[0093] Embodiments of applications 372 also include instrument control features, where the control functions of individual types or specific instruments such as scanner 100, an autoloader, or a fluid processing system may be organized as plug-in type modules 373 to applications 372. For example, each plug-in module 373 may be a separate component and may provide definition of the instrument control features to applications 372. As described above, each plug-in module 373 is functionally integrated with applications 372 when stored in system memory 270 and thus reference to applications 372 includes any embodiments of integrated plug-in modules 373. In the present example, each instrument may have one or more associated embodiments of plug-in module 373 that for instance may be specific to model of instrument, revision of instrument firmware or scripts, number and/or configuration of instrument embodiment, etc. Further, multiple embodiments of plug-in module 373 for the same instrument such as scanner 100 may be stored in system memory 270 for use by applications 372, where user 101 may select the desired embodiment of module to employ, or alternatively such a selection of module may be defined by data encoded directly in a machine readable identifier or indirectly via the array file, library files, experiments files and so on.
[0094] The instrument control features may include the control of one or more elements of one or more instruments that could, for instance, include elements of a hybridization device, a fluid processing instrument, an autoloader, or scanner 100. The instrument control features may also be capable of receiving information from the one or more instruments that could include experiment or instrument status, process steps, or other relevant information. The instrument control features could, for example, be under the control of or an element of the interface of applications 372. In some embodiments, a user may input desired control commands and/or receive the instrument control information via one of interfaces 246. Additional examples of instrument control via a GUI or other interface is provided in U.S. patent application Ser. No. 10/764,663, titled “System, Method and Computer Software Product for Instrument Control, Data Acquisition, Analysis, Management and Storage”, filed Jan. 26, 2004, which is hereby incorporated by reference herein in its entirety for all purposes.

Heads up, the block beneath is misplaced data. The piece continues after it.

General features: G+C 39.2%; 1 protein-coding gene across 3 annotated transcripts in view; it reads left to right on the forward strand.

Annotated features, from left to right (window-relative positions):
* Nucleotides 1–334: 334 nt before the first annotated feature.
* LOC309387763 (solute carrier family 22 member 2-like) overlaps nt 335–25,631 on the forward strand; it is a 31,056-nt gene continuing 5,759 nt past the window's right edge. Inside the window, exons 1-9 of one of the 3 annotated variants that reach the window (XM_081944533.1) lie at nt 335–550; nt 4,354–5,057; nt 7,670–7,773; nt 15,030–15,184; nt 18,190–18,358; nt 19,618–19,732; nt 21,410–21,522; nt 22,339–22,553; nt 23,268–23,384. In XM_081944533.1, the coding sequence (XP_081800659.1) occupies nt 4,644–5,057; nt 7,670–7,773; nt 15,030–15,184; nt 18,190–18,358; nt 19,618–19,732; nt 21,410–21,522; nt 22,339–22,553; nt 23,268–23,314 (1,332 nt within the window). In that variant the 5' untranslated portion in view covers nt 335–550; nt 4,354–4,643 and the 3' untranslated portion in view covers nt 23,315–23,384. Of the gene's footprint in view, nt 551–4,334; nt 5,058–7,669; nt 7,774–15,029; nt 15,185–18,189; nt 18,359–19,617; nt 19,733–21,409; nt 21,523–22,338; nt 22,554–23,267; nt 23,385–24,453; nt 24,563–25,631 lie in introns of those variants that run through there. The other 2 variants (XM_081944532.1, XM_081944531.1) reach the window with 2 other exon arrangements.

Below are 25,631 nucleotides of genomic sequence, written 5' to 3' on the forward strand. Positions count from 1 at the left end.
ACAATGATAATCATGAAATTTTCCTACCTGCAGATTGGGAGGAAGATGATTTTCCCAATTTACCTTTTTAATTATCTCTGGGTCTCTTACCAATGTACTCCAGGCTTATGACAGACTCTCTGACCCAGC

[0095] In some embodiments, applications 372 may employ what may referred to as an “array file” that comprises data employed for various instruments, processing functions of images by applications 372, or other relevant information. Generally it is desirable to consolidate elements of data or metadata related to an embodiment of probe array 140, experiment, user, or some combination thereof, to a single file that is not duplicated (i.e. as embodiments of .dat file may be in certain applications), where duplication may sometimes be a source of error. The term “metadata” as used herein generally refers to data about data. It may also be desirable in some embodiments to restrict or prohibit the ability to overwrite data in the array file. Preferentially, new information may be appended to the array file rather than deleting or overwriting information, providing the benefit of traceability and data integrity (i.e. as may be required by some regulatory agencies). For example, an array file may be associated with one or more implementations of an embodiment of probe array 140, where the array file acts to unify data across a set of probe arrays 140. The array file may be created by applications 372 via a registration process, where user 101 inputs data into applications 372 via one or more of interfaces 246. In the present example, the array file may be associated by user 101 with a custom identifier that could include a machine readable identifier such as the machine readable identifiers described in greater detail below.
[0096] Alternatively, applications 372 may create an array file and automatically associate the array file with a machine readable identifier that identifies an embodiment of probe array 140 (i.e. relationship between the machine readable identifier and probe array 140 may be assigned by a manufacturer). Applications 372 may employ various data elements for the creation or update of the array file from one or more library files, such as library files 274 or other library files.